In addition, your employer may make you use your paid sick and vacation leave during an FMLA leave. In general, FMLA leave is unpaid. However, your employer is not required to give you 12 weeks of FMLA leave and an additional two weeks’ vacation time. Your employer can require that you apply your paid vacation and sick time to your FMLA leave.
You do not have to wait for a crisis before asking (in writing) for FMLA leave. You can do so at the beginning of the year on the basis that you have a chronic illness and, thus, some absences can be anticipated each year. You may or may not use up your 12 weeks of leave every year. You lose nothing by not using up all of your time.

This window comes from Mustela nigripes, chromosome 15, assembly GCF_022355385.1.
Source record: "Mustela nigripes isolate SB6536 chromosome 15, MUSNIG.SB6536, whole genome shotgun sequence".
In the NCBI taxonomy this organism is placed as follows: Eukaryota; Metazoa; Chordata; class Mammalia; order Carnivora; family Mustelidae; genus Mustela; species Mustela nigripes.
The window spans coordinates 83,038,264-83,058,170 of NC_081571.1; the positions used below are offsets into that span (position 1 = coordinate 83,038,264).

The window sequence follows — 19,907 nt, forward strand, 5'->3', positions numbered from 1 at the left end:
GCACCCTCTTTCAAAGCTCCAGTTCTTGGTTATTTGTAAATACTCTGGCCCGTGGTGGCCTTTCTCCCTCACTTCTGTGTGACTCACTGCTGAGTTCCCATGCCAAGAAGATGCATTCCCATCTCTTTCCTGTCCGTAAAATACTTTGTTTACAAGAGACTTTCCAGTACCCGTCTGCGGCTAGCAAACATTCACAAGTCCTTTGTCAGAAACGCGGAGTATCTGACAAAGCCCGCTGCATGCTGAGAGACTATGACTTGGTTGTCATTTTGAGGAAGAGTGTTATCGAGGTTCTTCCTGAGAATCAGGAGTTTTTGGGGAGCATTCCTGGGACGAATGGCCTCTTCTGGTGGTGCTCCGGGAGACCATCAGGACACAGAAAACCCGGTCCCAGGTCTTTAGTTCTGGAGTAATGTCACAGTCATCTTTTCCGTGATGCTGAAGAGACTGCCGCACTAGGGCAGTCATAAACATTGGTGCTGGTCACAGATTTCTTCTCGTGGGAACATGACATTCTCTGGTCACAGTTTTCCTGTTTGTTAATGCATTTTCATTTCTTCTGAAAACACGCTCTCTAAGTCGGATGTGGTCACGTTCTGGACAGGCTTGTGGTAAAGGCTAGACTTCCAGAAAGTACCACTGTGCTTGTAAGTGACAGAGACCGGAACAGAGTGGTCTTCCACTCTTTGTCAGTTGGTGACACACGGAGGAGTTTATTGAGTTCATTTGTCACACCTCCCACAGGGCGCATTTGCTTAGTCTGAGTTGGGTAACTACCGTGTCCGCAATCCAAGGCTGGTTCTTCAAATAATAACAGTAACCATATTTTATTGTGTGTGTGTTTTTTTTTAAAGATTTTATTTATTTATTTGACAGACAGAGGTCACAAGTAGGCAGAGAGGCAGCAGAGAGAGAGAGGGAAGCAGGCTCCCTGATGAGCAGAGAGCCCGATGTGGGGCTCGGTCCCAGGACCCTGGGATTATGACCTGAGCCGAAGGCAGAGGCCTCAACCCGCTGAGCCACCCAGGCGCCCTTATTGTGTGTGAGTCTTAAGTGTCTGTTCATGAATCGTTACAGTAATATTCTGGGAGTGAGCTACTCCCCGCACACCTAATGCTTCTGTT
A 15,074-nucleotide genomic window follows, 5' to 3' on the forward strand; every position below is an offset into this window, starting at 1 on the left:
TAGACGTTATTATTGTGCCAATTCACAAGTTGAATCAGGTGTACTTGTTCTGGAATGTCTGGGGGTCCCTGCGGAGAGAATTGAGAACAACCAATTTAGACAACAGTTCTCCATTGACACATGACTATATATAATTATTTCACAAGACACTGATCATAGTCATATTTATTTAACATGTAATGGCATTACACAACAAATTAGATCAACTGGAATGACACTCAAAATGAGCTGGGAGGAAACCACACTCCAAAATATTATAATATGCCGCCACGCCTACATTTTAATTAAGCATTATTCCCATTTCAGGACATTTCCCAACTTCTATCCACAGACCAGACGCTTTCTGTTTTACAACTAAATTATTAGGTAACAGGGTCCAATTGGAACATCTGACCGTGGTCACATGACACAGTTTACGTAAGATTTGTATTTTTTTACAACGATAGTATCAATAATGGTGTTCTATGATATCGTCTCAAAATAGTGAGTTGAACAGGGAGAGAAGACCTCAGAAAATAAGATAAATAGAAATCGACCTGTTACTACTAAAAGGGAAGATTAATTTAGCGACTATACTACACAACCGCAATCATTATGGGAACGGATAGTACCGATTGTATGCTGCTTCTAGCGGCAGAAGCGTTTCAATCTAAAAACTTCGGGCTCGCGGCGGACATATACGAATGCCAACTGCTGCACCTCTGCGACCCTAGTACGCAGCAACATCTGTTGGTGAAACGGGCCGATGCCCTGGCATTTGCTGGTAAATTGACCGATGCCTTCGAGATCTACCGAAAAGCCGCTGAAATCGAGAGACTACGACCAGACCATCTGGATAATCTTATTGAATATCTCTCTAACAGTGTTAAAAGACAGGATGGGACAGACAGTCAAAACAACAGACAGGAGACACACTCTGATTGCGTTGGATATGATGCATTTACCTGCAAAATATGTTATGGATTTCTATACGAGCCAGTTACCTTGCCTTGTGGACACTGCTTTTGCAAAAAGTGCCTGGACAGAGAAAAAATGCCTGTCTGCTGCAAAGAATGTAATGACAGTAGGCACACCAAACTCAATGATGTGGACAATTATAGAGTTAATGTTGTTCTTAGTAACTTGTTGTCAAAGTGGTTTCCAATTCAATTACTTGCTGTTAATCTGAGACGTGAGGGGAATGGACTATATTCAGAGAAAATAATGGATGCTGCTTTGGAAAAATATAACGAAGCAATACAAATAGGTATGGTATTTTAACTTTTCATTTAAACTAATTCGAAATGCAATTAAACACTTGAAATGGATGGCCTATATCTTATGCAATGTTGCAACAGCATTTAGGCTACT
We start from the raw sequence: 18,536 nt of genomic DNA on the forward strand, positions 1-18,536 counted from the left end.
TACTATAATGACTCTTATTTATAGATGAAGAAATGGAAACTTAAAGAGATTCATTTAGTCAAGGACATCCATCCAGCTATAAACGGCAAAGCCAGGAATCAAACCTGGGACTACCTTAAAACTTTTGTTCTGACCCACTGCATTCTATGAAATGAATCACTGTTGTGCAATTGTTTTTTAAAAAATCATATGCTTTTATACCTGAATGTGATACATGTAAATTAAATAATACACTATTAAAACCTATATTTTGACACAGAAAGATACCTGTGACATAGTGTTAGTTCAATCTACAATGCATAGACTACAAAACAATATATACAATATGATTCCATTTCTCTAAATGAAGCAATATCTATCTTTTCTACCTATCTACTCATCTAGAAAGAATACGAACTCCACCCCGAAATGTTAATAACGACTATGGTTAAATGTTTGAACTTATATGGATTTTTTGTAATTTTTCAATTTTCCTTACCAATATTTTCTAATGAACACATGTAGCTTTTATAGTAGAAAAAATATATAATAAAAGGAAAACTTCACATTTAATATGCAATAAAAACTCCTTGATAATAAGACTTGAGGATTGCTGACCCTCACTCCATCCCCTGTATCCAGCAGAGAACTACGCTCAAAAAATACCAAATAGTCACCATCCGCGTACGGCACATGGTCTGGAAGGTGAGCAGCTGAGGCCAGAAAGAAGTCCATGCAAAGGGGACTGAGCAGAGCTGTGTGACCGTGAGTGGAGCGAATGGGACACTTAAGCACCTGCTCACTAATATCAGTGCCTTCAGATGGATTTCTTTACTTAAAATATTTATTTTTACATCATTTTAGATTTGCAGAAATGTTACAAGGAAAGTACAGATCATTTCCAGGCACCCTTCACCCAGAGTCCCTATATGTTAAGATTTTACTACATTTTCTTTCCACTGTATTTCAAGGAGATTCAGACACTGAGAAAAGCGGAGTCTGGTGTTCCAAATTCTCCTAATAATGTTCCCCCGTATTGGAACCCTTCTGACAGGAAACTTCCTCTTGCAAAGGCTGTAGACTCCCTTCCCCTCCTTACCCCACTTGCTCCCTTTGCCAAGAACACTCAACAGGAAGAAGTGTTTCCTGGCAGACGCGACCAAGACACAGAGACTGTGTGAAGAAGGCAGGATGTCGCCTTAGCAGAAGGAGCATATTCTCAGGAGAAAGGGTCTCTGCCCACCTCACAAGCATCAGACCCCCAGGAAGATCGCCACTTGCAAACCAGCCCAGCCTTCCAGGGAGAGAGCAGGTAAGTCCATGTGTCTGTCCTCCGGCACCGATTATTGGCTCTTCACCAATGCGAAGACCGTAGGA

FMLA leave ensures that you cannot be fired as long as you do not use up more than 12 weeks of leave time. If you plan in advance, you can protect your job; if you don’t, you can be fired for absenteeism. Planning is the key.
Section 504 Plans for School- Aged Students with IBD
Finally, all too often, I get calls from parents whose child has made it to final exams, but the child has a flare during exams and the school refuses accommodation because it was not sought earlier in the year. Designing a section 504 plan at the beginning of every school year can protect against this sort of last- minute crisis.
Section 504 of the federal Rehabilitation Act addresses disparities in education faced by children with physical disabilities. The standard for determining if a child is disabled is the same as the test under the Americans with Disabilities Act. Although the courts are by no means unanimous, most children with IBD will be found to be substantially impaired in the major life activity of disposing of bodily waste, which would render them disabled in the eyes of the law.